A burgeoning epidemic of sleeping sickness in Uganda

Lancet. 2005;366(9487):745-7. doi: 10.1016/S0140-6736(05)67179-6.


The epidemic of Trypanosoma brucei rhodesiense sleeping sickness in eastern Uganda, which began in 1998 as a result of movements of the livestock reservoir of the parasite, has continued to spread. An additional 133 000 people have been put at risk of infection in Kaberamaido, another newly affected district. The few resources committed to control interventions in Soroti district have failed to contain the epidemic. The high prevalence of the parasite in cattle presents a significant risk for transmission to human beings and further spread of this neglected zoonotic disease. Targeted interventions are urgently needed to control epidemics and reduce the high mortality resulting from sleeping sickness.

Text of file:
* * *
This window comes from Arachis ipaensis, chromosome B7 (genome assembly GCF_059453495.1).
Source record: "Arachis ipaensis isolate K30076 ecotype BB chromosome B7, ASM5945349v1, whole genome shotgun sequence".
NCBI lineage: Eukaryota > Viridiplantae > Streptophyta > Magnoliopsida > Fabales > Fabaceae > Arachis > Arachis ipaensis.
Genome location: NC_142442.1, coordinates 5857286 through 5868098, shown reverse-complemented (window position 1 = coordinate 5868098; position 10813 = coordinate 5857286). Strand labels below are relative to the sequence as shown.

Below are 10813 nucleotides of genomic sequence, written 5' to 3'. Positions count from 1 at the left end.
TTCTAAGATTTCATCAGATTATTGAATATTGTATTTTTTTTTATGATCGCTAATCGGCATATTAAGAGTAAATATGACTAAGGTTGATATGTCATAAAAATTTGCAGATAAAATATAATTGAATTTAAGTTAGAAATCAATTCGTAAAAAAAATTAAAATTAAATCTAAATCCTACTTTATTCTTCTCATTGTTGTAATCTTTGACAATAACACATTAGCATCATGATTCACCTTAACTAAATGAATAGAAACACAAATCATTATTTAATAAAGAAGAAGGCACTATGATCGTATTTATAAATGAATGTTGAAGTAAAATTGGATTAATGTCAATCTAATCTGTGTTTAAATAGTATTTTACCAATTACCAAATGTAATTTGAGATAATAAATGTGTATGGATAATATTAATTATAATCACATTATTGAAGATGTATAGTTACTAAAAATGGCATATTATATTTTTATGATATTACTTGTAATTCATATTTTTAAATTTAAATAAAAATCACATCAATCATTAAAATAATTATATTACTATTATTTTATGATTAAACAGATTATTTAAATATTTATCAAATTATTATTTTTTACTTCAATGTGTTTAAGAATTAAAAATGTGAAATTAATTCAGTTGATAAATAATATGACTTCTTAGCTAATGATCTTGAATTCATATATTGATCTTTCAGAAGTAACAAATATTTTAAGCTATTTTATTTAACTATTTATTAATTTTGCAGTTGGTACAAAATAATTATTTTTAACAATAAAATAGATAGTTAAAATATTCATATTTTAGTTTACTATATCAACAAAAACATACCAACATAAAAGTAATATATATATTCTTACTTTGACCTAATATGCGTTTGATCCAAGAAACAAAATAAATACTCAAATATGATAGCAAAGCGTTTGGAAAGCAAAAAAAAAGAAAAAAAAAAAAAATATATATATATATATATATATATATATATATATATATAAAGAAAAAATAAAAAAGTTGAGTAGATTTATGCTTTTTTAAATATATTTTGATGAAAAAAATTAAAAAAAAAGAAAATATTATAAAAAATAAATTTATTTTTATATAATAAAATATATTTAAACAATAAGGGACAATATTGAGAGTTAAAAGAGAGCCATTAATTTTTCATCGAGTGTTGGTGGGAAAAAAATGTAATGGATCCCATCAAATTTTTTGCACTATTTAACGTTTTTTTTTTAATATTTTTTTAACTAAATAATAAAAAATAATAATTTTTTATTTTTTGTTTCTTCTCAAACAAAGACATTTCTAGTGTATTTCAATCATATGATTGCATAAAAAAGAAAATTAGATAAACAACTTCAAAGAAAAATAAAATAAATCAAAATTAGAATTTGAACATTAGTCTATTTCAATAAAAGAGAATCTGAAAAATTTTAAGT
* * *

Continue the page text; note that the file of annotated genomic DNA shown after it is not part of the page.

Publication types

  • Research Support, Non-U.S. Gov't

MeSH terms

  • Animals
  • Cattle / parasitology
  • Disease Outbreaks*
  • Humans
  • Prevalence
  • Trypanosoma brucei gambiense*
  • Trypanosoma brucei rhodesiense*
  • Trypanosomiasis, African / epidemiology*
  • Trypanosomiasis, African / prevention & control
  • Trypanosomiasis, African / transmission
  • Trypanosomiasis, African / veterinary
  • Trypanosomiasis, Bovine / epidemiology
  • Uganda / epidemiology